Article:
Monday, April 29, 2013


Saturday I woke up and knew I needed a long run. I have a Half marathon coming up in a week and am seriously undertrained. I am so very unprepared...I have never been this 'not ready' EVER. I always have a plan and follow it...not always as closely as I would like but close enough to feel prepared. Not this time. I have had zero motivation. The weather has been cold and icky. The new puppy needs attention. Life is getting in my way all over the place. I can think of every excuse in the book and will pay for it soon.

So I decided not to waste a beautiful morning....but it was no easy task. I found excuse after excuse not to leave the house...laundry, puppy, dishes, puppy, change clothes, puppy, charge ipod, puppy...the list when on and on. Finally my son said, "Mom when are you leaving?" I knew it was time. I strapped on a water belt and my 'new to me' Garmin and headed out the door determined to run at least 5 miles. It was a perfect morning. The weather was great but I was nervous. Had I dressed properly? Did I remember Gu? Did I apply enough Glide? Every doubt crept in between the earbuds and into my brain.

I started slow and knew I was not going to get much faster....this was not a run about speed. It was about putting one foot in front of the other for 5 miles. I was undecided as to which way to I run out to the path and follow that or do a loop in the neighborhood? Decisions....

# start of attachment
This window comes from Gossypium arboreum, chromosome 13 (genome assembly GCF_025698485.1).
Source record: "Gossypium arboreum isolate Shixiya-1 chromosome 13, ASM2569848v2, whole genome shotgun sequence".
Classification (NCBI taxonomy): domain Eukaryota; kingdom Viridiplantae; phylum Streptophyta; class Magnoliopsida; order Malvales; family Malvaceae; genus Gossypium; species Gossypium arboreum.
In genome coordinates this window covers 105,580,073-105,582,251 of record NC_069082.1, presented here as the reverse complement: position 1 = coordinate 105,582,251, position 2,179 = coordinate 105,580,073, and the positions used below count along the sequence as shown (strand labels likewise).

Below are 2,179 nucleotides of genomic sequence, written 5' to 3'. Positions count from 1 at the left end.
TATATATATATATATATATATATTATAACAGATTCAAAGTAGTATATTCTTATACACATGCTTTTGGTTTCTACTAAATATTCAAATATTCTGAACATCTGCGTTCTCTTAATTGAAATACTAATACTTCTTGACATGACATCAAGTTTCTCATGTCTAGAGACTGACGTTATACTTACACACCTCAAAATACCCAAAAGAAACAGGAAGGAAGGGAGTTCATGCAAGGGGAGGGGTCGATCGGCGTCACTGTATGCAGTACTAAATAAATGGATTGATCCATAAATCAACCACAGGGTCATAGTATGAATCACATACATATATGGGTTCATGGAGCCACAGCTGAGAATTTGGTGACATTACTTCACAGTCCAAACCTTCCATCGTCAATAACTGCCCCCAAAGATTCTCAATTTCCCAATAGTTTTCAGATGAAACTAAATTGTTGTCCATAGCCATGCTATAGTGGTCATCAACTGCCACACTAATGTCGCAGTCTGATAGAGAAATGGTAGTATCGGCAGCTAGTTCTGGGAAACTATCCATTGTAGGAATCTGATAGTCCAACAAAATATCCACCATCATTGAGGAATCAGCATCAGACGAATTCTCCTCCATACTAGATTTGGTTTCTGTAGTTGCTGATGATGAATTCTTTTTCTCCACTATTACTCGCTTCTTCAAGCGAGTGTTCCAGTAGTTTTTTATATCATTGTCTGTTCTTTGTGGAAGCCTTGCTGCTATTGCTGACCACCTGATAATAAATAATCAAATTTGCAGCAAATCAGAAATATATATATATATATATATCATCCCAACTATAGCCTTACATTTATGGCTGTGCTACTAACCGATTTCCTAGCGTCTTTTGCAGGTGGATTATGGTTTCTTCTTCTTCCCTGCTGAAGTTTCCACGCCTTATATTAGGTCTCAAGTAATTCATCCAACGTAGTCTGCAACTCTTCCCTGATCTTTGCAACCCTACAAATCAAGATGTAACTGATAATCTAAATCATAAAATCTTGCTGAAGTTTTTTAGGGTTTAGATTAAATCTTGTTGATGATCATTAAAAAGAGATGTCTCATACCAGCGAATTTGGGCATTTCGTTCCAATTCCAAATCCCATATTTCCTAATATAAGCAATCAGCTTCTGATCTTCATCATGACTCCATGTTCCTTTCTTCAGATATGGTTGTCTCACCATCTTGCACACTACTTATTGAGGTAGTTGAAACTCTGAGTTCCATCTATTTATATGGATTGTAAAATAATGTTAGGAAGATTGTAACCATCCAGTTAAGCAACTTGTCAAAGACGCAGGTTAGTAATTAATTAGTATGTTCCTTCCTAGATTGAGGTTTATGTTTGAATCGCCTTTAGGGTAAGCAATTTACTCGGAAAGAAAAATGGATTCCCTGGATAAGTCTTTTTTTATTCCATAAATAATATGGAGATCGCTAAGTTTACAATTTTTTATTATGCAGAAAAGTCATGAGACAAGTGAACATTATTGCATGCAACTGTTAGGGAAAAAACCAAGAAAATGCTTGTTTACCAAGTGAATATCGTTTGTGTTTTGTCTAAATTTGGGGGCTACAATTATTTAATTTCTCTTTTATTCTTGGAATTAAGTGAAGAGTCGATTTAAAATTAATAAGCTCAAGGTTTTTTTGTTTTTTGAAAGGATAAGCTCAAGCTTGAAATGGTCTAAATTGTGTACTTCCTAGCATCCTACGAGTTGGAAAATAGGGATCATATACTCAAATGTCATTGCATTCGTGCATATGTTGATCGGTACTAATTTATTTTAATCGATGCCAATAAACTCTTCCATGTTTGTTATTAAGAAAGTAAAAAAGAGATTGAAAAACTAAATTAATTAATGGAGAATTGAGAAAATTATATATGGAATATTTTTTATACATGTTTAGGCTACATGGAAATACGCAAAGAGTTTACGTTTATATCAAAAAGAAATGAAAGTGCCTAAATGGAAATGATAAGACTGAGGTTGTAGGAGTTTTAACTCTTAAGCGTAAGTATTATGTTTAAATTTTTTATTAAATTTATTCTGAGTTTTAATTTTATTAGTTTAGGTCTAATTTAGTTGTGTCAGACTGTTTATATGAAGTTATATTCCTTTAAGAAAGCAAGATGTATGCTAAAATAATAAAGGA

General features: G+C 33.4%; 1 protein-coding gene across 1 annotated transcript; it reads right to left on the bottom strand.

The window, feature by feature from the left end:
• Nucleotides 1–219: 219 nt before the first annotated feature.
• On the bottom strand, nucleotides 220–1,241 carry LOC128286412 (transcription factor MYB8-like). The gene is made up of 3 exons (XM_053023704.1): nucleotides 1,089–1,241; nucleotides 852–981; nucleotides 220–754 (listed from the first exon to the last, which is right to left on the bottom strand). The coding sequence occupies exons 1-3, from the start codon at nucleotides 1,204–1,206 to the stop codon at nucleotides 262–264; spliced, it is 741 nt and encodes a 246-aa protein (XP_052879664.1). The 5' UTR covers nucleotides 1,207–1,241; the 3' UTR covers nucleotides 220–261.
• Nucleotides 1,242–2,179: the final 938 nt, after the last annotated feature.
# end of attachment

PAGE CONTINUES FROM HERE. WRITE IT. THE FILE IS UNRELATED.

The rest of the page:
I let my feet decide and soon I was headed on a loop I had not run since last summer winding through my neighborhood streets. As a moved forward my legs started to loosen up and so did my mind.

Soon it was time to turn towards home and head further out....I chose to continue on. The great thing about this loop is that I can head home anytime...but I didn't.

The intoxicating smells of spring filled the air ...the hyacinth, laundry, and BACON! The sun was rising higher in the sky and so were my spirits. I kept trudging along...I would love to say there was a spring in my step as well as the air...but that was not the case. I am old and under trained. I am slow. It is all ok...I am at peace with it all.

As a jogged past 2 ladies out for a walk I heard one of them say, "oh to be young again and able to run..." I was reminded that I am not THAT old and I can still matter how slow.

I headed up the last block towards my house dog tired and ready to be done after having run 10 miles. It was not easy nor fast. This run was the run I had waited all winter for...spring.

Tuesday, April 16, 2013


This morning I was up at 3 courtesy of some hungry puppies. I tried to go back to sleep but found it impossible my mind was racing so rather than fight it I gave in. I got up and dressed and headed out the door for a run. The cold, dark morning air hit me smack in the face like a strong wake up call. I had decided to run alone and when I run alone in the dark I do not listen to music. The sound of the birds chirping was my music.

I ran until my head cleared a bit, my heart was reminded of why I love to run and the sun began to rise. The sense of being alone on a run but part of a larger tribe filled my soul.